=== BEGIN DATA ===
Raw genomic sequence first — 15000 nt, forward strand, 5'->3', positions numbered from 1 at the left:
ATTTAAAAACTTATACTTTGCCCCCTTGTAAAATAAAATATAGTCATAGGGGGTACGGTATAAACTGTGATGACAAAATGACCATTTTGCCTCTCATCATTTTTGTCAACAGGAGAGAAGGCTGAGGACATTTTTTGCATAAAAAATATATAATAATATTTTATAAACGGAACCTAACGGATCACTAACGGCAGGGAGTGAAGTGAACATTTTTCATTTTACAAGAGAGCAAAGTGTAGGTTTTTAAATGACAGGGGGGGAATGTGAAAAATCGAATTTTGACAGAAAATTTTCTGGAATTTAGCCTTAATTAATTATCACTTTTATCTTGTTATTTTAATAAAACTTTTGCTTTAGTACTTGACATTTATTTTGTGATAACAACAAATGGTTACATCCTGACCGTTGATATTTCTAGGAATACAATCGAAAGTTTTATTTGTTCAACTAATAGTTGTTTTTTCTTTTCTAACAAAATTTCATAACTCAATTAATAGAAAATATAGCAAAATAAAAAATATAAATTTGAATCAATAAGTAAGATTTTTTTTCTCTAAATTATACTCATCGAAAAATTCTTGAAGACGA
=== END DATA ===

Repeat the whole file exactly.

Raw genomic sequence first — 15000 nt, forward strand, 5'->3', positions numbered from 1 at the left:
ATTTAAAAACTTATACTTTGCCCCCTTGTAAAATAAAATATAGTCATAGGGGGTACGGTATAAACTGTGATGACAAAATGACCATTTTGCCTCTCATCATTTTTGTCAACAGGAGAGAAGGCTGAGGACATTTTTTGCATAAAAAATATATAATAATATTTTATAAACGGAACCTAACGGATCACTAACGGCAGGGAGTGAAGTGAACATTTTTCATTTTACAAGAGAGCAAAGTGTAGGTTTTTAAATGACAGGGGGGGAATGTGAAAAATCGAATTTTGACAGAAAATTTTCTGGAATTTAGCCTTAATTAATTATCACTTTTATCTTGTTATTTTAATAAAACTTTTGCTTTAGTACTTGACATTTATTTTGTGATAACAACAAATGGTTACATCCTGACCGTTGATATTTCTAGGAATACAATCGAAAGTTTTATTTGTTCAACTAATAGTTGTTTTTTCTTTTCTAACAAAATTTCATAACTCAATTAATAGAAAATATAGCAAAATAAAAAATATAAATTTGAATCAATAAGTAAGATTTTTTTTCTCTAAATTATACTCATCGAAAAATTCTTGAAGACGA